Out on Rawcliffe Moss at 0650 I’d set the nets in the dark again, leaving me time to grab a coffee before the hoped for arrival of thrushes. Nothing much happened, just a quiet morning and a smattering of birds at first light followed in the next hour or two by a steady passage of Lesser Redpolls with smaller numbers of Chaffinches. Recompense for the lack of thrushes came about 0830 in the form of a Lesser Redpoll wearing a ring from the Belgium Ringing Scheme. By 1030 the 5mph wind had both changed direction and increased to a strength sufficient to cause an end to the session.
Birds caught: 6 Chaffinch, 5 Lesser Redpoll, 3 Goldfinch, 2 Song Thrush, 1 Blackbird and 1 Redwing. Both of the Song Thrushes, the single Blackbird and the solitary Redwing were caught at first light. In all, the visible thrush movement consisted of less than 6 each of Blackbird, Redwing and Song Thrush, with a single Mistle Thrush seen overhead and travelling rapidly south.
Other visible migration appeared as 5 Reed Bunting, 8 Meadow Pipit and a minimum of 18 Skylarks, the latter in smaller groups but heading south and into the wind. Lesser Redpolls were very noticeable again today, with small parties overhead and a total of 30+ birds throughout the morning. The Belgian ringed bird proved to be an adult male, the ring number of 12231826 easy to decipher, the Brussels address less so, making one appreciate the quality of our UK rings.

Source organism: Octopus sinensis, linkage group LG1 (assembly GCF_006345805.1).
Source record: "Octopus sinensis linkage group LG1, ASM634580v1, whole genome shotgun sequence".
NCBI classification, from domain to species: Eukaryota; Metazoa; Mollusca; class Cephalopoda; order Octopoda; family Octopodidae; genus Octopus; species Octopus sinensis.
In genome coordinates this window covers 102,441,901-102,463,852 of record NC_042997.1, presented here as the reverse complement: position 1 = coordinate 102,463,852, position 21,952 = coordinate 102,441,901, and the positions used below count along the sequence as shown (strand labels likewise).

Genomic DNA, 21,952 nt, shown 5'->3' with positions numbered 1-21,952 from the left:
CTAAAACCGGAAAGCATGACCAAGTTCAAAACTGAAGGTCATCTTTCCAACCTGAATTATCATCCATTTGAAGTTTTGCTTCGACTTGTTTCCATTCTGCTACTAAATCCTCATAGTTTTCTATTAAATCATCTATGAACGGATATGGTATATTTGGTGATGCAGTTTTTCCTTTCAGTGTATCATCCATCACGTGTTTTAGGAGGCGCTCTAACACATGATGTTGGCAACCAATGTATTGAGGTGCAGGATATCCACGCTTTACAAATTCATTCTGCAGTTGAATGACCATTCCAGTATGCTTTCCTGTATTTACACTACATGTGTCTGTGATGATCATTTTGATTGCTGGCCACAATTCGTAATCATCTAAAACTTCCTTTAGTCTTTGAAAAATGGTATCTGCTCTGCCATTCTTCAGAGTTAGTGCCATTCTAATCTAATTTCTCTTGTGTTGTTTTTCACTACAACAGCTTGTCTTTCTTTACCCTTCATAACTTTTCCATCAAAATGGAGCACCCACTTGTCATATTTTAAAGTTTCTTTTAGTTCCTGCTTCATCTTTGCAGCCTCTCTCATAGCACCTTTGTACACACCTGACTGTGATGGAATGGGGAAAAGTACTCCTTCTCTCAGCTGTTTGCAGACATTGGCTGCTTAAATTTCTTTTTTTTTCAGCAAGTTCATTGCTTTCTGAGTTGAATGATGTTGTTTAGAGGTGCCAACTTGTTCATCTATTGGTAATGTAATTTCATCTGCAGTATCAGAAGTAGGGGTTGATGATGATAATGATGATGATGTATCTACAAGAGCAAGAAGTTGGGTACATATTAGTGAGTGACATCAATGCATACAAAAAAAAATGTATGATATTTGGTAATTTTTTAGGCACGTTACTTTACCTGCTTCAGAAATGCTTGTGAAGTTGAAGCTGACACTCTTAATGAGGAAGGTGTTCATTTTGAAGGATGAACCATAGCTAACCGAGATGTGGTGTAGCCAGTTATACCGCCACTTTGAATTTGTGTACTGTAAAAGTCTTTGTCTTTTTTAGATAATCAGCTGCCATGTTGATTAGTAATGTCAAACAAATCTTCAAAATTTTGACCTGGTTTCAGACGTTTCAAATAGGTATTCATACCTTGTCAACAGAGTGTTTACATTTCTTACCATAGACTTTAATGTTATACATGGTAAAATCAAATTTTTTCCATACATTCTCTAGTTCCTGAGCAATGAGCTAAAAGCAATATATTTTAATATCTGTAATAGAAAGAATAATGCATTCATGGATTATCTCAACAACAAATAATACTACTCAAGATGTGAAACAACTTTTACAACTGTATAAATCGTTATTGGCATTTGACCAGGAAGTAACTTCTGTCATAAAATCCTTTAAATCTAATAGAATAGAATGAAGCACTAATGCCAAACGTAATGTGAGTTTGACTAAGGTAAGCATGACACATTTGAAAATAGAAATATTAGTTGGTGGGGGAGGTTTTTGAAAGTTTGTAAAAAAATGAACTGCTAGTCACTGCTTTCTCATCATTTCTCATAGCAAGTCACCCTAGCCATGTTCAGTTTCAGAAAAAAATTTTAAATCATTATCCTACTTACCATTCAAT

Lesser Redpoll - adult male
There seemed to be lots of Goldfinches on the move today, birds which didn’t make their way to the feeders where local birds hang out, so my count of 60+ almost certainly includes some visible migrants. A recaptured adult was only now in late October completing its full moult in the outermost primary feathers.
Other birds today: 3 Tawny Owls calling at dawn, and a hunting Barn Owl about the same time. Also, 2 Peregrine, 2 Buzzard, 1 Kestrel, 2 Jay, 4 Snipe, 2 Pied Wagtail.
Sunday’s forecast looks OK, less wind and a bright morning. Maybe those thrushes will arrive in numbers after all? If so read about it tomorrow on Another Bird Blog.